At their core, Legos are standardized pieces of colored plastic. Attend any birthday party for a kid under 12 and there will surely be a Millenium Falcon or a Saturn V rocket or maybe just a cool monster truck. In each case, numbered bags and detailed directions allow them (often with hours of advanced Ikea-help from Mom) to put it all together exactly like the picture.
Does it then get diassembled and put into the parts bin, poised to create a one-off masterpiece? Are you crazy! You’ll never get it back together the right way again! Does it get thrown away with the other cheap plastic toys? Are you crazy? Legos are expensive and we could build tons of things with the jet thrusters and monster truck tires. Ironically, the assembled pieces collect dust for decades.
More and more, I want to build Lego monster trucks with jet boosters and a rocket nosecone, and this worries me. We become those we surround ourselves with, and I love spending time with my 2 young boys. Assuming my desire to let my creativity wander is rubbing off on them, then I’m setting them up to be square pegs in a world that seems to progressively endorse round holes.
Most parents are worried about report card aptitude, goals at the soccer game, and college funds… I’m worried about how to set them up for a happy life.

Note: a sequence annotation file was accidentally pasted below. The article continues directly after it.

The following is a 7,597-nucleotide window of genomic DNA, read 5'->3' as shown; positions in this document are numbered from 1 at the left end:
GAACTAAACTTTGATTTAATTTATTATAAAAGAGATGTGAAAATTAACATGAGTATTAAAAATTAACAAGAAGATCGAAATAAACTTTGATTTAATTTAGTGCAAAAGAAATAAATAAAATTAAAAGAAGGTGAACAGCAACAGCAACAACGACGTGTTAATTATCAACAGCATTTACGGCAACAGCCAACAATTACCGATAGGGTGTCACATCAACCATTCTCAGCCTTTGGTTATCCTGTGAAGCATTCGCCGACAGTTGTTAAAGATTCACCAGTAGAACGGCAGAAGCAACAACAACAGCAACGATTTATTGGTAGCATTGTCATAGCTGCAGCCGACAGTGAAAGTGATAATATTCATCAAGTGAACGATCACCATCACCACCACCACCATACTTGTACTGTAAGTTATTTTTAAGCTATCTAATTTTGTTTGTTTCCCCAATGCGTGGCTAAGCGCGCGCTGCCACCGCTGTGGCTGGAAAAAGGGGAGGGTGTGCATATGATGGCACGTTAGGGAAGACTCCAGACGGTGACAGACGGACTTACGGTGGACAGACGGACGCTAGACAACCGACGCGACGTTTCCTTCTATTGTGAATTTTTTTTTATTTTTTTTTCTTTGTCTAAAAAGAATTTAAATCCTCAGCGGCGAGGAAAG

Failure hurts every time. It teaches us where the edges are, and a little about the rules and reprecussions from eclipsing those edges. Adventure and personal growth also resides on the edges. I feel overreaching to apply those norms to my kids without them making the choice for themselves, but I also want to help others on this bumpy uncertain path.
Instruction manuals for life exist…good school grades….good college….good government job… good house with a good partner… good retirement.
What if you wrote your own manual, followed your own path, and surrounded yourself with like-minded others? I hope to find you one day, but if not, hopefully my boys will find you.
[ Photo by Rick Mason on Unsplash ]